by Ariell Ahearn, Dawn Chatty, Stefania Pondrandolfo, Matthew Porges, Cory Rodgers, Marco Solimene and Greta Semplici
States have long been at odds with pastoralists over the use and governance of land and territory. One well-documented reason for this is the stark incompatibility between growth-oriented national development agendas – which privilege agricultural and industrial land use based on intensive production strategies – and the extensive grazing practices upon which pastoralists sustain their herds.
Pastoralists are already marginalised, but this mismatch makes things worse. In countries around the world, pastoralists have been dispossessed of their lands through privatisation of communal territories, and their rangelands have been fragmented by irrigation, fencing and dam construction. Often, however, pastoralist systems of land governance are undermined even by policies and programmes that claim to support their livelihoods and accommodate their needs.
As Rahma Hassan has shown through her examination of Kenya’s Community Land Act, the state’s recent attempt at progressive land reform has nonetheless preserved many of the problems of the old system. In the new system, community land is protected, but is treated as a bounded territory registered to its title holders. This ignores the flexible methods by which pastoralists have long negotiated access. And while decision-making has been devolved to more local level, customary authority structures have been replaced by formal committees constructed in the familiar image of state institutions.
Such examples show that the dissolution of pastoralist land systems is not fully explained by antagonistic state actors and financially-motivated land-grabbing. In many contexts, these do remain the primary problem; but land tensions are also grounded in fundamentally different visions for how people and property should be organised. The dominant vision is that of fixed, formalised land ownership, meaning the scales are often tipped against pastoralists.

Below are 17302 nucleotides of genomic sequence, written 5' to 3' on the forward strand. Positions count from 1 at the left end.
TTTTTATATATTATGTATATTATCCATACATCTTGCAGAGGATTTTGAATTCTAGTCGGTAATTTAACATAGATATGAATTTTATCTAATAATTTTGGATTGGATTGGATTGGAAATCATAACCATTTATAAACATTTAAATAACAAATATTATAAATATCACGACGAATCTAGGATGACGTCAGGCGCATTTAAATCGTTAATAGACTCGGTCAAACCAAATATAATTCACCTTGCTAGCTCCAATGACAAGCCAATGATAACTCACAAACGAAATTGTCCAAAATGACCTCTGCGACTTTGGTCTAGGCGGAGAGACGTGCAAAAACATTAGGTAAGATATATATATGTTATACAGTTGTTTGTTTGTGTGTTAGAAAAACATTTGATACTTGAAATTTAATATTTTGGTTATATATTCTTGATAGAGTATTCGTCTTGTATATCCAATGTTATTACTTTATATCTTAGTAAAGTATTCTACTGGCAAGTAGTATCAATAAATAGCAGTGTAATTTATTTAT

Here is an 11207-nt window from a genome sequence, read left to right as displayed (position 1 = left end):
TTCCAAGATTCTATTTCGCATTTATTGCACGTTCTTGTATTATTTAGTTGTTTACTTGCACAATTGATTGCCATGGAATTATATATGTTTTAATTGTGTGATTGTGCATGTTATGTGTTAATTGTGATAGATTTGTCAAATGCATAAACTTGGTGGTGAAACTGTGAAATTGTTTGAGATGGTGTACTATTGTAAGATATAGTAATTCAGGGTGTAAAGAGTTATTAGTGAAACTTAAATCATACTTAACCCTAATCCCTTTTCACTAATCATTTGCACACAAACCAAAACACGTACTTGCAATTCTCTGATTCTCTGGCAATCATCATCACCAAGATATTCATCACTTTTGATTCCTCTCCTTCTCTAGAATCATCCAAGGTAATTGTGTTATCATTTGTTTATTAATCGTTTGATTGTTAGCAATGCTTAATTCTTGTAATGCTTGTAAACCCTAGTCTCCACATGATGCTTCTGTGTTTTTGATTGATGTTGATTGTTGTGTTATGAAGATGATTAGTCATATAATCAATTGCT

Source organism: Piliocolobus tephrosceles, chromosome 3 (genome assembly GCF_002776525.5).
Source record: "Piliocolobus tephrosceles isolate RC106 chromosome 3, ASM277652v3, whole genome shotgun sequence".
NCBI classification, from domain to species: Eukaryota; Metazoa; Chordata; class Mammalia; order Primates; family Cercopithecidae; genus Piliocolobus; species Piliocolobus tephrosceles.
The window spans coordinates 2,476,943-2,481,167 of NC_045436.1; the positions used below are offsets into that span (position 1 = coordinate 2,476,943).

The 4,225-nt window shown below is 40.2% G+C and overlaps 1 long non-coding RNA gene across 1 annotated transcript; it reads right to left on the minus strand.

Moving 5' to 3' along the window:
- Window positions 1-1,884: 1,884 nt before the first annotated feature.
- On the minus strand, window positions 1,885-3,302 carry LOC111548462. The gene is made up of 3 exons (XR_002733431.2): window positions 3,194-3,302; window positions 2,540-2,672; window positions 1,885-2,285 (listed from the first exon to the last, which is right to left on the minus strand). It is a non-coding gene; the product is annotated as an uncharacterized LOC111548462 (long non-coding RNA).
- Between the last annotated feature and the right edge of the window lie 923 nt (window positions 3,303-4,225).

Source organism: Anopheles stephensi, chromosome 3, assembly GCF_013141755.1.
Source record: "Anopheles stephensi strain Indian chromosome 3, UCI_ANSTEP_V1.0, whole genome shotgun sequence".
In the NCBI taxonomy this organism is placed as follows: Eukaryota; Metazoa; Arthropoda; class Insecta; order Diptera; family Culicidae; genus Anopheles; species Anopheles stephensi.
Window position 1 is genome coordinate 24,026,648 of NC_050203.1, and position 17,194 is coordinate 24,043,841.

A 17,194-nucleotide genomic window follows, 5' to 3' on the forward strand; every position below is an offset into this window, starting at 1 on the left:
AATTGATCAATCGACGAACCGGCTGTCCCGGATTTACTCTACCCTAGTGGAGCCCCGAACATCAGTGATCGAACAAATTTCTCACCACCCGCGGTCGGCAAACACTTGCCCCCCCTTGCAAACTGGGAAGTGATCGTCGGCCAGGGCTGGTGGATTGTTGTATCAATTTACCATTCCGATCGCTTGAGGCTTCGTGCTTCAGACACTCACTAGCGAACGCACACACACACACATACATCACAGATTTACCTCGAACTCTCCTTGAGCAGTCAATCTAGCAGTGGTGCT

‘Sedentism’ vs. the pastoral commons
Most states recognise land claims based on formal titling and bundled rights. This is a ‘sedentist’ approach: it treats land as an entity that can be dissected into discrete, stable and mappable units. When someone purchases one of those units, they enjoy exclusive access to its affordances and opportunities, including the right to use its resources or build on it.
Pastoralists operate very differently. In order to respond to highly dynamic environments and shifting resources, they require more flexible land systems that accommodate the strategic movement of herds. In contrast to the “property regimes” that are created through formal land legislation, pastoralists govern their lands through what Mark Moritz and Roy Behnke call “regimes of resource acquisition”. This usually involves some form of ‘commons’, wherein people and livestock can access pasture, water or other resources upon arrival in a new area. Unlike formal private property regimes, access rights are negotiable and often shift. Ownership is not based on clearly delineated territorial boundaries and, as such, cannot easily be documented or mapped.
This, along with the impermanence of nomadic infrastructure, often leaves pastoralists vulnerable to claims of terra nullius: their space can be labelled as if it’s up for grabs. Even in places where pastoral land governance has long existed alongside—or integrated within—state institutions, the lack of formal legal recognition of these arrangements leaves people vulnerable to dispossession.
Undargaa Sandagsuren’s research in Mongolia shows how this has played out in the Herlen Bayan-Ulaan (HBU) Reserve Pasture Area. Despite a long history of state and community co-management, the central government has enacted a more exclusive form of management in order to pursue its “alternative rural development” objectives. This results in the de facto dismantling of the older co-management arrangements and the dissolution of people’s claims to residency and resource access.
The sedentist approach also manifests in conservation policies. Much as sedentist land frameworks rely on bounded units of property, sedentist ecology treats conservation as an intervention that can be applied on bounded units of protected territory.